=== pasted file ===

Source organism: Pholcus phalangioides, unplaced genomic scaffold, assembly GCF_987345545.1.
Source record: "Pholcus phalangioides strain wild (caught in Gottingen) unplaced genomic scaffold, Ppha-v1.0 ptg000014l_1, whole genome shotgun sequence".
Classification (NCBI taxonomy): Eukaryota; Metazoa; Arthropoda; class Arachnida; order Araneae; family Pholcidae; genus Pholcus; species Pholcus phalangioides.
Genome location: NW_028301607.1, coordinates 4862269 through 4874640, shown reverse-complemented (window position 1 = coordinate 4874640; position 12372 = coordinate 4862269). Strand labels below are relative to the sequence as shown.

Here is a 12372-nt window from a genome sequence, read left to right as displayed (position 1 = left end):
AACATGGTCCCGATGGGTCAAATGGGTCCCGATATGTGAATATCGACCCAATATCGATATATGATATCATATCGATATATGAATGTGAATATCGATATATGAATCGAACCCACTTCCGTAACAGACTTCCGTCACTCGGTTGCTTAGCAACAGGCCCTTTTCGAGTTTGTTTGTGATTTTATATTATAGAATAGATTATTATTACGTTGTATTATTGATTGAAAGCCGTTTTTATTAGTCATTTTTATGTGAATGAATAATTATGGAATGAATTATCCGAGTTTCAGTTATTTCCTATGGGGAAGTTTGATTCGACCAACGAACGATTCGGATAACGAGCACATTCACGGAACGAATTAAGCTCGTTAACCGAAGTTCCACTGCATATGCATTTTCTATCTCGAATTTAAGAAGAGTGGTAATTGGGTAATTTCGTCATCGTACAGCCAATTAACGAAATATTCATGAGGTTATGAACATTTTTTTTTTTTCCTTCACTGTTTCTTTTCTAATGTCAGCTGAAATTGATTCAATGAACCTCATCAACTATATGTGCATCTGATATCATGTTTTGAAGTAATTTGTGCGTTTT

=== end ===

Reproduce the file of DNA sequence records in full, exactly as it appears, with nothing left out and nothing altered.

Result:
Source organism: Pholcus phalangioides, unplaced genomic scaffold, assembly GCF_987345545.1.
Source record: "Pholcus phalangioides strain wild (caught in Gottingen) unplaced genomic scaffold, Ppha-v1.0 ptg000014l_1, whole genome shotgun sequence".
Classification (NCBI taxonomy): Eukaryota; Metazoa; Arthropoda; class Arachnida; order Araneae; family Pholcidae; genus Pholcus; species Pholcus phalangioides.
Genome location: NW_028301607.1, coordinates 4862269 through 4874640, shown reverse-complemented (window position 1 = coordinate 4874640; position 12372 = coordinate 4862269). Strand labels below are relative to the sequence as shown.

Here is a 12372-nt window from a genome sequence, read left to right as displayed (position 1 = left end):
AACATGGTCCCGATGGGTCAAATGGGTCCCGATATGTGAATATCGACCCAATATCGATATATGATATCATATCGATATATGAATGTGAATATCGATATATGAATCGAACCCACTTCCGTAACAGACTTCCGTCACTCGGTTGCTTAGCAACAGGCCCTTTTCGAGTTTGTTTGTGATTTTATATTATAGAATAGATTATTATTACGTTGTATTATTGATTGAAAGCCGTTTTTATTAGTCATTTTTATGTGAATGAATAATTATGGAATGAATTATCCGAGTTTCAGTTATTTCCTATGGGGAAGTTTGATTCGACCAACGAACGATTCGGATAACGAGCACATTCACGGAACGAATTAAGCTCGTTAACCGAAGTTCCACTGCATATGCATTTTCTATCTCGAATTTAAGAAGAGTGGTAATTGGGTAATTTCGTCATCGTACAGCCAATTAACGAAATATTCATGAGGTTATGAACATTTTTTTTTTTTCCTTCACTGTTTCTTTTCTAATGTCAGCTGAAATTGATTCAATGAACCTCATCAACTATATGTGCATCTGATATCATGTTTTGAAGTAATTTGTGCGTTTT